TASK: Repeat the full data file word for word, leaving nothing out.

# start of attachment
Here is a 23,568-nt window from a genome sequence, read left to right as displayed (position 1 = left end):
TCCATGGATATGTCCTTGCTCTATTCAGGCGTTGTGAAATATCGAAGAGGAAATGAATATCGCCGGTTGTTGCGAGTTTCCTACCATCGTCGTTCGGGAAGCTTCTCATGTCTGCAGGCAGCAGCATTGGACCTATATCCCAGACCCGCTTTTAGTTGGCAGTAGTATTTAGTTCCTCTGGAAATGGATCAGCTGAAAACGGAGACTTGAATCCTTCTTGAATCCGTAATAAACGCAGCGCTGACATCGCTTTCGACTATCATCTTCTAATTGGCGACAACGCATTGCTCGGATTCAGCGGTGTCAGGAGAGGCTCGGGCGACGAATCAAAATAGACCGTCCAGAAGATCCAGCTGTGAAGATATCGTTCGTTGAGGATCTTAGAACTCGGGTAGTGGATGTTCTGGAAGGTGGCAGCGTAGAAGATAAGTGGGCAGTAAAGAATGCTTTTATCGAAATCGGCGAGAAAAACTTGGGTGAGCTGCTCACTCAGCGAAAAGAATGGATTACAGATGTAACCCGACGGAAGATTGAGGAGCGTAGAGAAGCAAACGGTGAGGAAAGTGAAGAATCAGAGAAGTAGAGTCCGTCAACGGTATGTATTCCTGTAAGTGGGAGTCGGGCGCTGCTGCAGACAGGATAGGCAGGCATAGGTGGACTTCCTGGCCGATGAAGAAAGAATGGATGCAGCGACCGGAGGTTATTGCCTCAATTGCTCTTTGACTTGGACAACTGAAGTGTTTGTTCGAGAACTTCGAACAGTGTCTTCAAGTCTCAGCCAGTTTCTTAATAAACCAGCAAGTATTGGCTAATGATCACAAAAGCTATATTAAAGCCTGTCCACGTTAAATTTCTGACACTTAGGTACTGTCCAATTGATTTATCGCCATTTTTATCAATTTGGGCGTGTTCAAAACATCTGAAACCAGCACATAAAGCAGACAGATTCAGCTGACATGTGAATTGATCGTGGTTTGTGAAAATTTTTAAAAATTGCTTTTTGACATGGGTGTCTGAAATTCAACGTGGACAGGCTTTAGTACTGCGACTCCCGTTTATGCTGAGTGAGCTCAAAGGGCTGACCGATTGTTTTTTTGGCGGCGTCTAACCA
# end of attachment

Here is a 23,568-nt window from a genome sequence, read left to right as displayed (position 1 = left end):
TCCATGGATATGTCCTTGCTCTATTCAGGCGTTGTGAAATATCGAAGAGGAAATGAATATCGCCGGTTGTTGCGAGTTTCCTACCATCGTCGTTCGGGAAGCTTCTCATGTCTGCAGGCAGCAGCATTGGACCTATATCCCAGACCCGCTTTTAGTTGGCAGTAGTATTTAGTTCCTCTGGAAATGGATCAGCTGAAAACGGAGACTTGAATCCTTCTTGAATCCGTAATAAACGCAGCGCTGACATCGCTTTCGACTATCATCTTCTAATTGGCGACAACGCATTGCTCGGATTCAGCGGTGTCAGGAGAGGCTCGGGCGACGAATCAAAATAGACCGTCCAGAAGATCCAGCTGTGAAGATATCGTTCGTTGAGGATCTTAGAACTCGGGTAGTGGATGTTCTGGAAGGTGGCAGCGTAGAAGATAAGTGGGCAGTAAAGAATGCTTTTATCGAAATCGGCGAGAAAAACTTGGGTGAGCTGCTCACTCAGCGAAAAGAATGGATTACAGATGTAACCCGACGGAAGATTGAGGAGCGTAGAGAAGCAAACGGTGAGGAAAGTGAAGAATCAGAGAAGTAGAGTCCGTCAACGGTATGTATTCCTGTAAGTGGGAGTCGGGCGCTGCTGCAGACAGGATAGGCAGGCATAGGTGGACTTCCTGGCCGATGAAGAAAGAATGGATGCAGCGACCGGAGGTTATTGCCTCAATTGCTCTTTGACTTGGACAACTGAAGTGTTTGTTCGAGAACTTCGAACAGTGTCTTCAAGTCTCAGCCAGTTTCTTAATAAACCAGCAAGTATTGGCTAATGATCACAAAAGCTATATTAAAGCCTGTCCACGTTAAATTTCTGACACTTAGGTACTGTCCAATTGATTTATCGCCATTTTTATCAATTTGGGCGTGTTCAAAACATCTGAAACCAGCACATAAAGCAGACAGATTCAGCTGACATGTGAATTGATCGTGGTTTGTGAAAATTTTTAAAAATTGCTTTTTGACATGGGTGTCTGAAATTCAACGTGGACAGGCTTTAGTACTGCGACTCCCGTTTATGCTGAGTGAGCTCAAAGGGCTGACCGATTGTTTTTTTGGCGGCGTCTAACCA